And as for the United States, what if we have every tool at our disposal to win a war - every weapons system we could want manned by the most superbly trained military in history - except the ability to match or exceed our antagonists in ruthlessness?Funny, I think the most interesting thing about Hezbollah's tactics has been how "western" they are. A standing army, dug in to heavily defended positions, using rockets to strike at civilian targets. Very western indeed, albeit in a mid-20th century kind of way.
Is this the horrifying paradox of 21st century warfare? If Israel and the United States cannot be defeated militarily in any conventional sense, have our foes discovered a new way to win? Are they seeking victory through demoralization alone - by daring us to match them in barbarity and knowing we will fail?
Later, at the Corner, he clarifies his remarks:
Right now, Israel has decided to halt its war because of an airstrike that caused 60-plus civilian casualties. The fundamental question I was posing is this: What if only a civilization willing to commit them ["monstrous tactics"] can successfully extirpate a conscienceless menace like Islamic extremist terror?Now, I think I've asked similar questions before, but there's something that I don't think anyone else has mentioned yet: If America, Israel, or anyone else finds the humanitarian cost of their illegal, unjust wars too high a price to pay, this is a very, very good thing. Maybe, just maybe, we should stop having illegal, unjust wars.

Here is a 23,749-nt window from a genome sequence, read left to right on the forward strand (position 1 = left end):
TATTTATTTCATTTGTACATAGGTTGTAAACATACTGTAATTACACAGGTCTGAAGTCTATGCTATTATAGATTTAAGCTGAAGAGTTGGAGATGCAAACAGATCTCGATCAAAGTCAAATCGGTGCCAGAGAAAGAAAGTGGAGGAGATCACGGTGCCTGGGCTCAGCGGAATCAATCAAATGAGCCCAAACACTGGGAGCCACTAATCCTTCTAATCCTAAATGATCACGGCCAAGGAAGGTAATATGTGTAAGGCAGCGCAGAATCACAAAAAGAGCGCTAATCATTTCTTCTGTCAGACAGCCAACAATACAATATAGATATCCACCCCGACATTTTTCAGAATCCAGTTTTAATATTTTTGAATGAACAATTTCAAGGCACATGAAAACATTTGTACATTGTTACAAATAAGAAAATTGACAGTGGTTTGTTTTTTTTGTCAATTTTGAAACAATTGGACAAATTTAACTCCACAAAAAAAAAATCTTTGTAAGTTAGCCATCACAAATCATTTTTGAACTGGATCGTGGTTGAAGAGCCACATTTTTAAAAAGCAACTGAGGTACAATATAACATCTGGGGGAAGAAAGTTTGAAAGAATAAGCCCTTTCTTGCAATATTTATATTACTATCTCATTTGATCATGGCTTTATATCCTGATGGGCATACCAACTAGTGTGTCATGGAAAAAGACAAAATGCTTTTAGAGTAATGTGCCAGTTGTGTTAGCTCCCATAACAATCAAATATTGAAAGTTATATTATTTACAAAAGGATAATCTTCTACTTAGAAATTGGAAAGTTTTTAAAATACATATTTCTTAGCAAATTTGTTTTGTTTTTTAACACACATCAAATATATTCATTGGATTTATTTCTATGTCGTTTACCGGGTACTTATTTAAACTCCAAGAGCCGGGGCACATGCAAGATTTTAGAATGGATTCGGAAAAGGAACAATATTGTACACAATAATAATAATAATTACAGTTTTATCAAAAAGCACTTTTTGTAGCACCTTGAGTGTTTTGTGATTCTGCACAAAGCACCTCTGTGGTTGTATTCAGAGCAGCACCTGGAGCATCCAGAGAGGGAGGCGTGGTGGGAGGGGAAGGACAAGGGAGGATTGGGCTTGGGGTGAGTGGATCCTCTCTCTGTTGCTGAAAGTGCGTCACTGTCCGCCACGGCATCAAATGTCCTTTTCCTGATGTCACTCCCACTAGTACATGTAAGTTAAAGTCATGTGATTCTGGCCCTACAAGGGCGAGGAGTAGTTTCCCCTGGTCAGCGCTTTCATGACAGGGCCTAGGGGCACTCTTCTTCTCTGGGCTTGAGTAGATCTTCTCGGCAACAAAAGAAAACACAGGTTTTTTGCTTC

This is not a rhetorical question. I don't know the answer. I don't even know if this is the right question. But we are back, it seems, at the point at which Herman Kahn wrote Thinking About the Unthinkable. Even the act of trying to think through the nature of the struggle we're facing is itself deemed criminal.
Of course, if you're a conservative, is just means we should stop caring about humanitarian costs. Typical.